The Twenty First Emperor of the Phoenix Dynasty, Ruler of the Four Kingdoms, Interlocutor with the Council of the Ancestors, Possessor of Men’s Necks, is also called The Eternal Warrior but is known to lesser men in the outer palace, who see him occasionally, as the Small Pigeon because of his short legs and rounded chest. The general population call him the Avenging Sword because he is highly sensitive to any suggestion of disloyalty.
At this early hour the Emperor is alone except for the Tongueless Scribbler at his feet and the Imperial Secretary standing uneasily beside him, peering through thick eye glasses.
The Emperor sits high on a throne of yellow brocade. He is clothed in silk robes of the Imperial colours, yellow, red and turquoise. His white hair is hidden by a cap of rare furs, studded with jewels. Despite sixty years as Emperor, the Twenty First member of the Phoenix Dynasty looks alert and as ready for revenge as ever.
Lord Spy kneels before him to deliver his message.
“The six collaborators have been executed according to your wishes your Imperial Highness. They were not tortured and their deaths were sudden.” After a brief pause he risks adding: “You have been generous to them and to the exiled Lord See.”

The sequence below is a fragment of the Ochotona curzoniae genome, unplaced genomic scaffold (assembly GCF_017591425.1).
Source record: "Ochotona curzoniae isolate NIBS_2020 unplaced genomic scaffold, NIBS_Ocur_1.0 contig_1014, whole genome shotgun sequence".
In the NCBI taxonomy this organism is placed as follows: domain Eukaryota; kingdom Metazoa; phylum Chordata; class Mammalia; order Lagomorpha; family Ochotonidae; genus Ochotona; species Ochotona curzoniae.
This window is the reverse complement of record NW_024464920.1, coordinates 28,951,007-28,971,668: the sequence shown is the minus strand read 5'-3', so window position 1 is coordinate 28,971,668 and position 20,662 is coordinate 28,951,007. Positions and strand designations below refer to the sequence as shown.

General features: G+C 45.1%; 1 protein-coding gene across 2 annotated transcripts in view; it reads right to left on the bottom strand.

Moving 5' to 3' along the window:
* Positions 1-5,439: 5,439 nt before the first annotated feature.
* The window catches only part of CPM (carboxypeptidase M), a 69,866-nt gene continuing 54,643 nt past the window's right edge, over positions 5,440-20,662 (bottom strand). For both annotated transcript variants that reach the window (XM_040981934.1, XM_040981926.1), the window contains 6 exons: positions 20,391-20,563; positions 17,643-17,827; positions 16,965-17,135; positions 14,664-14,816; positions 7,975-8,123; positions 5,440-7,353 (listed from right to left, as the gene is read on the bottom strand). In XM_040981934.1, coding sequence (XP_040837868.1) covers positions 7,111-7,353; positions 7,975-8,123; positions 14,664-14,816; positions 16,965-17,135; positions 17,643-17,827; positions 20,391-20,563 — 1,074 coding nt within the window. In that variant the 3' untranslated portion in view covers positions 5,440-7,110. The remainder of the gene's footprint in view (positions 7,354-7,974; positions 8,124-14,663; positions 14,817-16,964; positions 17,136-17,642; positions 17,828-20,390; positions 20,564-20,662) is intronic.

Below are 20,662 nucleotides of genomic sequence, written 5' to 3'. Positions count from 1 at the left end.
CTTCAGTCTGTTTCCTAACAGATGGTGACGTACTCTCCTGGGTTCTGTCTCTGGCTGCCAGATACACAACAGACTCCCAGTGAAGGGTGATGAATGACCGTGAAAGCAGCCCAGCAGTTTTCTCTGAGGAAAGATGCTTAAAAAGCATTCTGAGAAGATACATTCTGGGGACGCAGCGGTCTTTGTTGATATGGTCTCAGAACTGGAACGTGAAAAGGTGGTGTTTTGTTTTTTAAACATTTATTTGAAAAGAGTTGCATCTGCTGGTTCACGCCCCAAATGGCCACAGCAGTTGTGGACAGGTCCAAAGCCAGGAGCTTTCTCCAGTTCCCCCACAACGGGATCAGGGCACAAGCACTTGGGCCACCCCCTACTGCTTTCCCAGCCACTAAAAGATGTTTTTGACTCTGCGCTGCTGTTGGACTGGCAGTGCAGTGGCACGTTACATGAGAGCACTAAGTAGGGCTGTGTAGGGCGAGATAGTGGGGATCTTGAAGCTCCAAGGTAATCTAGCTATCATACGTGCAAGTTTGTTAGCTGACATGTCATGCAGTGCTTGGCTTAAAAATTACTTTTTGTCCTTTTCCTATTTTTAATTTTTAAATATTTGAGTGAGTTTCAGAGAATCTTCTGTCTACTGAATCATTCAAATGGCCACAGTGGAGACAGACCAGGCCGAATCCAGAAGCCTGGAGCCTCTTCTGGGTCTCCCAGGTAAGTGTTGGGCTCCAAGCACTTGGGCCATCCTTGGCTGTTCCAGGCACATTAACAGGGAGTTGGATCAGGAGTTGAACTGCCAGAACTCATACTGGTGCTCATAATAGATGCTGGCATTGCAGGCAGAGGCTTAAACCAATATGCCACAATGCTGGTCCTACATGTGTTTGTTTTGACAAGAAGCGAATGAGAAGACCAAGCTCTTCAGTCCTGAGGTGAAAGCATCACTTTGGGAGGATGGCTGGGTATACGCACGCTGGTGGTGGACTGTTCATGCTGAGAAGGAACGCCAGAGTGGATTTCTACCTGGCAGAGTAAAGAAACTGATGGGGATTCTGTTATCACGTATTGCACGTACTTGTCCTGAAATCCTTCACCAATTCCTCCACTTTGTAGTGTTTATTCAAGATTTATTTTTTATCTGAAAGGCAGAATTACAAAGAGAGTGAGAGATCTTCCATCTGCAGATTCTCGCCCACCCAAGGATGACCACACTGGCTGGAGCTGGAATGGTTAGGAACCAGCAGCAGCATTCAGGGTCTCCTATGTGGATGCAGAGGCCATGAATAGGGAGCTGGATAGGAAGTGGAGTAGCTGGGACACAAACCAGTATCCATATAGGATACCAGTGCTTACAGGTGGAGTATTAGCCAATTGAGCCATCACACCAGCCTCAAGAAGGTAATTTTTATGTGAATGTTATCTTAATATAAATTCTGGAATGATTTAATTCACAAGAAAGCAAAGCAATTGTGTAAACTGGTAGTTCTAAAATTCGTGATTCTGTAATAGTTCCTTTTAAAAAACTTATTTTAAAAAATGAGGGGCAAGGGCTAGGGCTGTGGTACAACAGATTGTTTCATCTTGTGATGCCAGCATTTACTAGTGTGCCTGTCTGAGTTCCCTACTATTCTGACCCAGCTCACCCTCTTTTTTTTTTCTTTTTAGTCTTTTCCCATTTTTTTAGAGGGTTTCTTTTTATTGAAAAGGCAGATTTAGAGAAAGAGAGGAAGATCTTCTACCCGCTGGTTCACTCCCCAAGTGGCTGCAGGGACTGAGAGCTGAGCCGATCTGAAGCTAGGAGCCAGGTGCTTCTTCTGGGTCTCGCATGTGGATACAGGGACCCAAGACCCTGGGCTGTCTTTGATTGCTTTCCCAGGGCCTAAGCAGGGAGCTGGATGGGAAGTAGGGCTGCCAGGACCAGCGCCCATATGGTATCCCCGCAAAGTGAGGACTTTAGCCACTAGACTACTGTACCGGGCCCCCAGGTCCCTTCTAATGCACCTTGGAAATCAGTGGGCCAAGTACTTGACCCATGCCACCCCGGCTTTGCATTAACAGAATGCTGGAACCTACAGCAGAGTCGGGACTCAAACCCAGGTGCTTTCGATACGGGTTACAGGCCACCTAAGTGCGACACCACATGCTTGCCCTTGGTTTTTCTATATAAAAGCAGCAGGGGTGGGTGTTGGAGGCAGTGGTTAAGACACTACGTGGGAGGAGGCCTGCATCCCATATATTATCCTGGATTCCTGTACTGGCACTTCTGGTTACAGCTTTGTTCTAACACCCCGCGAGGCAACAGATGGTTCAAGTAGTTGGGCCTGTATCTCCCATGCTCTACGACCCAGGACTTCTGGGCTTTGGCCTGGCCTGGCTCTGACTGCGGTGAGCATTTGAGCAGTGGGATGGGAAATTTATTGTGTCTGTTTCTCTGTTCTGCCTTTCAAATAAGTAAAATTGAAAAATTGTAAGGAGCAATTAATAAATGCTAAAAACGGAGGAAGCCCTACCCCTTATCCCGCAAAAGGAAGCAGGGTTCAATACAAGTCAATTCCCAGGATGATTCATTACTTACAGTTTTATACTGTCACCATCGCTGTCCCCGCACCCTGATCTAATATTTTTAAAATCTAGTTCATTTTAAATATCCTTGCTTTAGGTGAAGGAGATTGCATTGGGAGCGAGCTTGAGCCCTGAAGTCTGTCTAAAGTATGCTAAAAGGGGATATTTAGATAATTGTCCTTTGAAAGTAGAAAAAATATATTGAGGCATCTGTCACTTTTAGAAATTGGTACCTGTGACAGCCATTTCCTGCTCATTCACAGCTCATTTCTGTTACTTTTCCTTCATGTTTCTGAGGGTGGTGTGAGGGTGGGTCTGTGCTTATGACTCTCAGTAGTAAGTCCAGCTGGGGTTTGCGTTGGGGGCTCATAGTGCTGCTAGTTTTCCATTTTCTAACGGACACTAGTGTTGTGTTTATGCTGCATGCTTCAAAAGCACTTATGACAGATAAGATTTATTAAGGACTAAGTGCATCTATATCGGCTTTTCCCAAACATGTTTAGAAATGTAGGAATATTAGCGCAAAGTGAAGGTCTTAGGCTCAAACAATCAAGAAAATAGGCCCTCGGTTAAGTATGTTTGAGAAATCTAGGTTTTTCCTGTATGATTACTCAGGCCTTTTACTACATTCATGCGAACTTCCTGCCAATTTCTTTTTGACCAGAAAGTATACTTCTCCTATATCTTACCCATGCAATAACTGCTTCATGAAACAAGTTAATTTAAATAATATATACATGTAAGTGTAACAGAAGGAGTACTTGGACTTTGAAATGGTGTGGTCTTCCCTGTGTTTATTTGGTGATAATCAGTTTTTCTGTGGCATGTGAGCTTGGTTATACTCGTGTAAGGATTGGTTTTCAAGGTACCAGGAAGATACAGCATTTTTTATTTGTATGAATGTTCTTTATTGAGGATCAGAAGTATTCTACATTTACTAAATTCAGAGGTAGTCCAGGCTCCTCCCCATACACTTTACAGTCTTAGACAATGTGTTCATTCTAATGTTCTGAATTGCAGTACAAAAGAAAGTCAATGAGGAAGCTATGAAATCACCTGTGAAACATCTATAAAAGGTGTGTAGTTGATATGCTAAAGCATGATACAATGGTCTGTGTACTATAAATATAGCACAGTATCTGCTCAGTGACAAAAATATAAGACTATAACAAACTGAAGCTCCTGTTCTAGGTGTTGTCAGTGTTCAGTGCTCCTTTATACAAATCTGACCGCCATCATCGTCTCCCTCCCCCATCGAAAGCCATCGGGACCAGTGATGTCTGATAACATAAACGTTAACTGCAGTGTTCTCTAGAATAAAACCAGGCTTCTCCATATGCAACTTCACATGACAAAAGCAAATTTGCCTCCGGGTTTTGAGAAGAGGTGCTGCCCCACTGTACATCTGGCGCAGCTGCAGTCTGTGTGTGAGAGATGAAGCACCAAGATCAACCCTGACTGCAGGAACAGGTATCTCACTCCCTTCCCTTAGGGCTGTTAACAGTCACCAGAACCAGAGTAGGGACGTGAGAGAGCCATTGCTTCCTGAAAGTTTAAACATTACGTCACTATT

“I am never generous,” contradicts the Emperor sharply. “Nor am I mean. Balance, Lord Spy. Balance is everything, never too much, never too little.”
Lord Spy presses his forehead onto the stone floor briefly to indicate gratitude for this gift of Imperial Wisdom and to show that he has accepted the advice and will hold to it closely.
“It is true that I have shown mercy to Lord See,” continues the Emperor. “He tried to serve me well and he is very popular. He loved the Empire as a romantic young man loves a virtuous woman. He gave his heart completely to its service. To have removed his head, as you so earnestly advised, would have created too many enemies. So his life has been spared and now he languishes among my loyal supporters in the Kingdom of the North.”
The smallest movement of the Imperial hand bids Lord Spy rise from his kneeling position. He stands to listen, head bowed.
“But his so-called Judicious Harmony has failed,” says the Emperor, becoming angry and striking his fist on the throne. “Tolerating the intolerable! The People of the Book are no longer content to stay among the Mountains of the Stars. They threaten the Imperial Dams. Already we have had to keep water in reserve, starving the Great Canals of life-giving irrigation. And at the other side of the Empire the Khan senses weakness and his horsemen press upon the Walls of Fierce Resistance.”
None of this is new to Lord Spy who has undermined his predecessor Lord See with the subtlety of a ghost and knows how serious is the situation.